Complex Systems, Physical Review E 82 Journal of Neurophysiology :5, Biological Cybernetics :2, Neural Computation 22 :6, Regular and Chaotic Dynamics 15 , Physical Review E 81 Journal of Computational Neuroscience 28 :3, Ultimately, however, using empirical methods to represent microscale parameters overlooks the effects of microscale changes on macroscale systems Weinan and Engquist, , which thus inherently results in measurable errors between empirical i.

This leads to an incentive to instead an create intermediate model, one which does not capture the full details of the Markov kinetic models with all its given states, but instead use an alternate representation to replicate the complex nonlinearities which are lost in more simplistic models such as exponential synapses. In some cases, external modifications were made to the traditional exponential synapse form so that varying non-linearities, including desensitization as well as STDP characteristics like facilitation and depression, may be replicated Tsodyks et al.

These types of models require a priori knowledge on the biological system of interest to calibrate their nonlinear features, which could prove limiting in cases where sources of nonlinear dynamics are not yet fully known.


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Synapses are very complex structures with many different cellular pathways and mechanisms, much of which is still being investigated; defining all possible nonlinear sources beforehand in a model would be difficult, if not impossible, when the knowledge of these synaptic mechanisms is still incomplete. Currently, the nonlinear synapse models developed so far can only take into account more of the commonly noted nonlinear behaviors.

Regardless, they provide an efficient, nonlinear alternative to traditional exponential synapses and have helped demonstrate the impact of nonlinear synapses in neuron population models Tsodyks et al. Here, we propose to use the Volterra functional power series Berger et al. The Input-Output IO model uses kernels to represent the functional properties of the system modeled, effectively replicating the dynamics and behavior of the process without requiring a priori knowledge on its internal structure and its underlying mechanisms.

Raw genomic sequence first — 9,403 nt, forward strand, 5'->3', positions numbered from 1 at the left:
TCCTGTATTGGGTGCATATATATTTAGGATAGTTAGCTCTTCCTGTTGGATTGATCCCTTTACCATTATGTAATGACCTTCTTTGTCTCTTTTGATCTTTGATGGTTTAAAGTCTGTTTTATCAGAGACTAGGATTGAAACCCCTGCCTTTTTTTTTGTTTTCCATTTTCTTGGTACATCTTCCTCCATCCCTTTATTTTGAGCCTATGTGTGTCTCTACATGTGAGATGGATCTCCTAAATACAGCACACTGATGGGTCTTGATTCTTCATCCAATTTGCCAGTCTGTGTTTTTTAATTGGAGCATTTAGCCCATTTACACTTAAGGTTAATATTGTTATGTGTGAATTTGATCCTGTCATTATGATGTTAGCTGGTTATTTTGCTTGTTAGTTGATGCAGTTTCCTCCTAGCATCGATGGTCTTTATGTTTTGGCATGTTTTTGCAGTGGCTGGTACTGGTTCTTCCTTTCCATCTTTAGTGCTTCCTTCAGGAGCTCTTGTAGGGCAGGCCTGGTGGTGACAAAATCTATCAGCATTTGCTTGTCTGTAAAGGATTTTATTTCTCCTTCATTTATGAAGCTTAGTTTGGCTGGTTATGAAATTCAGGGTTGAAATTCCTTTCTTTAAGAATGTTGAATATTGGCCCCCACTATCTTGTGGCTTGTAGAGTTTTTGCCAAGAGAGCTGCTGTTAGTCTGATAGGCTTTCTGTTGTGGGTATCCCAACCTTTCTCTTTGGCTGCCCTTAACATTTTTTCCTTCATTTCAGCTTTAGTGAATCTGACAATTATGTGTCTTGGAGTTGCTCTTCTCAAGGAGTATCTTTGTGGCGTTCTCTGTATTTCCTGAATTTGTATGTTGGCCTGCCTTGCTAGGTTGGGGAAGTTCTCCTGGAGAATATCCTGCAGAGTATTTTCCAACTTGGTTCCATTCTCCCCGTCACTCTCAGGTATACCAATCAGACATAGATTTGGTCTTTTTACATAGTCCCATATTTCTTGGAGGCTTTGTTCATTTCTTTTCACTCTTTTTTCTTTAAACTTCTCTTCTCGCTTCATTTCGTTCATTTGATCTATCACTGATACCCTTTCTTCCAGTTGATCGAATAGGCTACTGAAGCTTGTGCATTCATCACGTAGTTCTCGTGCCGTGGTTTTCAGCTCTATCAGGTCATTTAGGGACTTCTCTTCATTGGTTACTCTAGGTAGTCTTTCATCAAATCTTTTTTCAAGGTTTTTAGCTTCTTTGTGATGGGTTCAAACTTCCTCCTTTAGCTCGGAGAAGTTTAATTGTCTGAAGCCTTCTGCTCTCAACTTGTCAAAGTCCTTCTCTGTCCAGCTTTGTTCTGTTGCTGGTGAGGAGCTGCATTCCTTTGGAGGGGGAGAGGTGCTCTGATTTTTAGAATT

Furthermore, the Volterra-based model requires little computational power. The Input-Output model can therefore reduce complex nonlinear differential systems into input-output transformations, which describe the causal relationship between the input and output properties of the system, while maintaining the nonlinear dynamics of the system model and reducing its computational complexity Marmarelis and Marmarelis, The generality of this methodology means that it can be applied to various phenomena, including those from mechanical systems Bharathy et al.

Figure 1. Synapse models can have various representations, which differ in computational efficiency and model detail. A The exponential synapse is a commonly used synapse model that produces a postsynaptic response from a simplistic equation. The result is fast but lacks more complex dynamics typically seen in an actual synapse.

Markov kinetic state models and other additional mechanisms govern the overall postsynaptic response, resulting in an accurate and nonlinear response more characteristic of the response that would be observed in an actual glutamatergic synapse. As this IO synapse model characterizes the dynamic relationships between the input events and the corresponding output, much of the computationally intensive calculations are waived through the use of this methodology.

D Schematic representation of the computation time required and the detailed accuracy of each model. The IO synapse model can provide a much more accurate representation than the exponential synapse, while computationally lighter than the parametric EONS synapse model. The EONS synapse model is a detailed, parametric model of the glutamatergic synapse that includes kinetic receptor channels and diffusion mechanisms Bouteiller et al.